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Translational Research and Interventional Oncology Research Program

The Translational Research and Interventional Oncology Research Program translates advances in mechanism-based research into improved detection methods and therapies for cancer. With a primary focus on lung cancer, melanoma and leukemia/lymphoma, the program is dedicated to new discoveries in early detection and molecular oncology, and genotype-driven early phase trials for all cancer types.

RESEARCH THEMES

The Translational Research and Interventional Oncology program is dedicated to translating our understanding of the molecular mechanisms of oncogenesis and tumor progression into novel therapeutic strategies for cancer. 

Developing early phase clinical trials for therapies directed at genetic changes in tumors

Investigating why some tumors become resistant to genetically targeted therapies and developing new strategies to prevent and overcome resistance

Applying and enhancing immune strategies and cellular therapies for cancer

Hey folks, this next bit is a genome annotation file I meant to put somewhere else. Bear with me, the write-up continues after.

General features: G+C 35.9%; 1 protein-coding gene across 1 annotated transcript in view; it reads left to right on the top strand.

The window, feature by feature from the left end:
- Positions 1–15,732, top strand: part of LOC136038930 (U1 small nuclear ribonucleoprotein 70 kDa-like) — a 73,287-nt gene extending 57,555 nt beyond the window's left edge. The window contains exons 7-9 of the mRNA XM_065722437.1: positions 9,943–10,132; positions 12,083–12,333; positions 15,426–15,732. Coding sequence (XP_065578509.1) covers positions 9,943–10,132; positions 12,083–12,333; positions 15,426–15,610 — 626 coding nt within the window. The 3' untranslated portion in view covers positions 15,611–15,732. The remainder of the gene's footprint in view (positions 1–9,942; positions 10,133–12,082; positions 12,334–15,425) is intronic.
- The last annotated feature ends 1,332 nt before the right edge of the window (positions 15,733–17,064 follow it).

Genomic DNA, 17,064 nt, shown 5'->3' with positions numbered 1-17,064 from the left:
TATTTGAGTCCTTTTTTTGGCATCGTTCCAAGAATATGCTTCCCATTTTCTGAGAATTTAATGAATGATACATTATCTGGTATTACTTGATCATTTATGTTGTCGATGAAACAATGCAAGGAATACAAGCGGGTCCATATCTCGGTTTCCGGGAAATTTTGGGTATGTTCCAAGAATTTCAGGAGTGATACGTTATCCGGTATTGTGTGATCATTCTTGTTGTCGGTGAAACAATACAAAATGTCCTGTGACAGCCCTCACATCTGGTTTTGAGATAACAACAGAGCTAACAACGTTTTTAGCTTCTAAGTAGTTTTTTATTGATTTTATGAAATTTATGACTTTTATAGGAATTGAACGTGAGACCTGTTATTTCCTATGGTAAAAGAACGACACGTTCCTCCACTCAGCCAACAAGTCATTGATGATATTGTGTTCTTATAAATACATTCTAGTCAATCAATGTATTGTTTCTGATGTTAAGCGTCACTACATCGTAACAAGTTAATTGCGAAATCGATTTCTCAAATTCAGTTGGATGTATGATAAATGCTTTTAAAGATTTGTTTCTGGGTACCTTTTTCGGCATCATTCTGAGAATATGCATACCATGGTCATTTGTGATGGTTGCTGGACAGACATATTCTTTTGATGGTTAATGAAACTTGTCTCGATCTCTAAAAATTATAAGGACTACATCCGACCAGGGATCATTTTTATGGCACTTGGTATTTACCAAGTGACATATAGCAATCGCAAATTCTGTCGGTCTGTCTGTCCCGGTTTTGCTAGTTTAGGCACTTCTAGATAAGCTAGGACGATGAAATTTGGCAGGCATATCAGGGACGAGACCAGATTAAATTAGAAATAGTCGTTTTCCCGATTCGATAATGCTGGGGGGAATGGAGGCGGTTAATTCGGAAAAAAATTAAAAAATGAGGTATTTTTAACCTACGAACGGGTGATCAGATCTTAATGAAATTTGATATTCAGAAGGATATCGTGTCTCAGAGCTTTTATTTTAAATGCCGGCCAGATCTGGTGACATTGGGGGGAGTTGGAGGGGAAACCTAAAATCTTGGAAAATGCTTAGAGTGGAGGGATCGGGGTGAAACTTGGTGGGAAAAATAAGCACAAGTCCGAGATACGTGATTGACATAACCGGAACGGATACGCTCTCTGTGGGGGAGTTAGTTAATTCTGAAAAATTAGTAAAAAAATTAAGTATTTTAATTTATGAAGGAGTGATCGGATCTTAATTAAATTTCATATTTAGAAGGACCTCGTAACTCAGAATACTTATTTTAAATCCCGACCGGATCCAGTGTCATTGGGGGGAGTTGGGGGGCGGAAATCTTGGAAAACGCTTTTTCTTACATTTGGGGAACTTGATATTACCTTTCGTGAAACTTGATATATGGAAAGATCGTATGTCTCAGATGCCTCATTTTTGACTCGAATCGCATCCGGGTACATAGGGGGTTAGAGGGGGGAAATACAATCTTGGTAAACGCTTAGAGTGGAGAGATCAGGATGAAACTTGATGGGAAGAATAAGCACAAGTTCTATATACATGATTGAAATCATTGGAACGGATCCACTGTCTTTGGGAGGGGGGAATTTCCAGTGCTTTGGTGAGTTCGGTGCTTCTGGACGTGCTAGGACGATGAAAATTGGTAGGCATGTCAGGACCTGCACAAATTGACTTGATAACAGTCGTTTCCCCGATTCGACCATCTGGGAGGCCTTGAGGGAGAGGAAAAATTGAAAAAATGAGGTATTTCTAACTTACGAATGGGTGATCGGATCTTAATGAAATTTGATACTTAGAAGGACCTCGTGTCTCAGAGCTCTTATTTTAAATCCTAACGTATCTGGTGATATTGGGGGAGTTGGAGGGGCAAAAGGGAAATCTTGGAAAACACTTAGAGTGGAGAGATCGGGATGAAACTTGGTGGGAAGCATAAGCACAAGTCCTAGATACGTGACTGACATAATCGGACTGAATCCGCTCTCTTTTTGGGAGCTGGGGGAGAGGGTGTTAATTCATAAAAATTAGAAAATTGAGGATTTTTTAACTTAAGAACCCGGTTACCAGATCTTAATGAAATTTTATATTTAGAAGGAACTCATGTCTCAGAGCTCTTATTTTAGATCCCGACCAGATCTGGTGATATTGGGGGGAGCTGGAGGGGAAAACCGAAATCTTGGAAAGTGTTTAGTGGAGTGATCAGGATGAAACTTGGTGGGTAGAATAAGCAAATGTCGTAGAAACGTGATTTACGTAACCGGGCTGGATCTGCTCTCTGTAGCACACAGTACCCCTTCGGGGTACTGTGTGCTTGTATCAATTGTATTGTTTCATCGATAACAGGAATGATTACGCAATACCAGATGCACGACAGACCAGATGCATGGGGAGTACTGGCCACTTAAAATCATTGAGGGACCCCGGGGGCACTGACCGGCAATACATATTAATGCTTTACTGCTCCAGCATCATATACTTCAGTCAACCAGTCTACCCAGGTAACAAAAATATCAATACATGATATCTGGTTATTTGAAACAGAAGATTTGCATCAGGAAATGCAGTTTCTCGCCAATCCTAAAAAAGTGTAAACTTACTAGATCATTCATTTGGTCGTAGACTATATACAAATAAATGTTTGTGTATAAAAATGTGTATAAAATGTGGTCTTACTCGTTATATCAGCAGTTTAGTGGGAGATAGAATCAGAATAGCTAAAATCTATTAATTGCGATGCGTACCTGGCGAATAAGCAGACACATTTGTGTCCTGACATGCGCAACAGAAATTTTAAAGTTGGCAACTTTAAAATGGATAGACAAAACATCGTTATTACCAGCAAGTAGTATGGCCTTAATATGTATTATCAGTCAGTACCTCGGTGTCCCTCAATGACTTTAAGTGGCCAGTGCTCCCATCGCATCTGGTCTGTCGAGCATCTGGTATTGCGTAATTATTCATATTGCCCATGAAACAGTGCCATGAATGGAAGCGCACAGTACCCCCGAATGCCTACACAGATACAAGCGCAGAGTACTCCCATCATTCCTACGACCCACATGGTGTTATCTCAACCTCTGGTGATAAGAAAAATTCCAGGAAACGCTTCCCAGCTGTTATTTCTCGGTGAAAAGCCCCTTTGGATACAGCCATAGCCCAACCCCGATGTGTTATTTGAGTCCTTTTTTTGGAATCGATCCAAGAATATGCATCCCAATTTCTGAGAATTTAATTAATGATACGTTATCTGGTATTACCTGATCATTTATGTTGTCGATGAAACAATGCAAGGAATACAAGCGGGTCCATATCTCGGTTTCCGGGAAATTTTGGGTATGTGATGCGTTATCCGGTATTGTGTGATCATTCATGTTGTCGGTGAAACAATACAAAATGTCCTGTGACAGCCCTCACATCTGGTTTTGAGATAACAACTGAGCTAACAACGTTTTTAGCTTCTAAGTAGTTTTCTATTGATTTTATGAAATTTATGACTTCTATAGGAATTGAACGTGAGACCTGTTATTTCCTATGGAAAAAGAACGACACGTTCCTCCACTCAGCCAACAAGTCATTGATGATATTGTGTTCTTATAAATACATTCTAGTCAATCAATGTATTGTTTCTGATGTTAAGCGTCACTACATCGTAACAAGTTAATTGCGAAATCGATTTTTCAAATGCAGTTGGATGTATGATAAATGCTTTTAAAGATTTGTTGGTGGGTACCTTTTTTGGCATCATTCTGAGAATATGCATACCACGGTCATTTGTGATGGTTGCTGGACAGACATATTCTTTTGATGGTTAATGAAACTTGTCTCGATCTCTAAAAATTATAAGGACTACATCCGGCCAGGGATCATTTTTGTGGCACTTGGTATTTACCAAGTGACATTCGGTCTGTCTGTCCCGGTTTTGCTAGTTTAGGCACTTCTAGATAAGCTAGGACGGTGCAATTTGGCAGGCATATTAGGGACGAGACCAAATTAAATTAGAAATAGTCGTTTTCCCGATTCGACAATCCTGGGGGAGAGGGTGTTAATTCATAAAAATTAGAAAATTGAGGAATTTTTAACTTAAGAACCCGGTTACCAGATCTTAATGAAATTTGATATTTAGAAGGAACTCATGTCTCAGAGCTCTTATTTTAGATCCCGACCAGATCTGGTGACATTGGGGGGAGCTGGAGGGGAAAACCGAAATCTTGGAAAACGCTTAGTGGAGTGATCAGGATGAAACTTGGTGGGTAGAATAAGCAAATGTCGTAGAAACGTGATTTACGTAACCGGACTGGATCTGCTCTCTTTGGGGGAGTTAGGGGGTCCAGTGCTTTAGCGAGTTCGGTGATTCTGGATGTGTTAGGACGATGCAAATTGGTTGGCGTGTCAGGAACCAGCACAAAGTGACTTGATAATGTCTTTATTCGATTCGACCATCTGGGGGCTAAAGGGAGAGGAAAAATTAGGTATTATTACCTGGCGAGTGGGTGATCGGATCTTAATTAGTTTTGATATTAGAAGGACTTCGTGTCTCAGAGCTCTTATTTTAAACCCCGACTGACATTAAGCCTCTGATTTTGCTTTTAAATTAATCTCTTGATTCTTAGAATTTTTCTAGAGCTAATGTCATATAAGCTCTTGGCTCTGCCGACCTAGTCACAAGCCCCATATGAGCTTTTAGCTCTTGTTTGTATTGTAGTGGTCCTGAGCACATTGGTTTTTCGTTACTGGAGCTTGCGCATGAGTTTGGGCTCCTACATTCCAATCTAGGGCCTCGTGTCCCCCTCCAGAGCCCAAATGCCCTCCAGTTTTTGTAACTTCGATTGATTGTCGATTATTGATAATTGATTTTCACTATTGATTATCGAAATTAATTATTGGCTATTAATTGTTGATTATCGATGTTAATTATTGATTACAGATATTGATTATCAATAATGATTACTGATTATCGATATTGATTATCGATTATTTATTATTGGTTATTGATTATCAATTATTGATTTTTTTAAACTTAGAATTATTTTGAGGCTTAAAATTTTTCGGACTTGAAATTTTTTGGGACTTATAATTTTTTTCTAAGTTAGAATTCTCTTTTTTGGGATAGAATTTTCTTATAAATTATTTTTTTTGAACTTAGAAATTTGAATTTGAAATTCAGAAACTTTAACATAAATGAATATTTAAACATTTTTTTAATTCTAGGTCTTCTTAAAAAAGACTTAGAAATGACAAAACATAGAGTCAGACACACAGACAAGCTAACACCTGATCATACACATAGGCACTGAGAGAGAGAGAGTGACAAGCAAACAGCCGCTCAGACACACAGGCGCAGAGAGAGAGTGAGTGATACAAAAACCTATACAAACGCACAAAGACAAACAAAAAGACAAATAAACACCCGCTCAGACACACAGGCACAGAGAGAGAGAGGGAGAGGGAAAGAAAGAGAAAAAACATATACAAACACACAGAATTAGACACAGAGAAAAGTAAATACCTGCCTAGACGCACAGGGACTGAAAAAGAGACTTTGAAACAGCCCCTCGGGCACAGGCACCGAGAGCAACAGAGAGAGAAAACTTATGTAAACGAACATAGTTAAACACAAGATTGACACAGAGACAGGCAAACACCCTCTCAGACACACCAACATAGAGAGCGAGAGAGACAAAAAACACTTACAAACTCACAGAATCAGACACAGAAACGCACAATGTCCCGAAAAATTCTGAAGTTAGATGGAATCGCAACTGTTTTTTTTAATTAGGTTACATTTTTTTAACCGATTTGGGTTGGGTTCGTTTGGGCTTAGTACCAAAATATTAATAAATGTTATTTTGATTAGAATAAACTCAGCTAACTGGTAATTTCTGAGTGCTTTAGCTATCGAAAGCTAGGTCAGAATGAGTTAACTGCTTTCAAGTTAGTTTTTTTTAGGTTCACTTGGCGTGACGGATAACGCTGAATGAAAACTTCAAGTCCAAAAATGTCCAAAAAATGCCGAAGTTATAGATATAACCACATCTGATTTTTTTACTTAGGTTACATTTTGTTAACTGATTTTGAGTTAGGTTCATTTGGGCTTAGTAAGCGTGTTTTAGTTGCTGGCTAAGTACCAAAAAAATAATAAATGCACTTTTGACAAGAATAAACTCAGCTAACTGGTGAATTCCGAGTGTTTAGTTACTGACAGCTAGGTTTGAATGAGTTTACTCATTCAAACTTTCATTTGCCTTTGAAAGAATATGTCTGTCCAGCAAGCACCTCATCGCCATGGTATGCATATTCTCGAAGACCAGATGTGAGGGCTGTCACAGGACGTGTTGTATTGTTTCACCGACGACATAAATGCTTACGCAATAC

Developing and evaluating screening methods and biomarkers for early detection of lung cancers

Meet the Program Members

The Translational Research and Interventional Oncology Program is the largest of the cancer center's formal research programs, with more than 50 members representing a range of clinical and translational cancer research areas. The program is led by Madan Jagasia, M.B.B.S., Young Kim, M.D., Ph.D., and Christine Lovly, M.D., Ph.D.

Featured Publications

Program News

March 4, 2019

Investigators map genomic landscape of very rare cancer

Vanderbilt researchers have mapped out the genomic landscape of a metastatic malignant proliferating tricholemmal tumor and identified a targeted treatment for this very rare cancer.
March 4, 2019

Achilles’ heel for kidney cancer

A recent study found that renal cell carcinoma cells with mutations in an enzyme-encoding gene, SETD2, were sensitive to a drug that inhibits the enzyme PI3K-beta.
February 25, 2019

New algorithm calculates drug synergy; initial tests involve melanoma, lung cancer

Drug combinations used for the treatment of non-small-cell lung cancer (NSCLC) and melanoma aren’t as effective as they could be. That could change with a new algorithm developed by a cross-disciplinary Vanderbilt University team for calculating drug synergy.

Seminars & Events

TRIO-Events

23 April 2019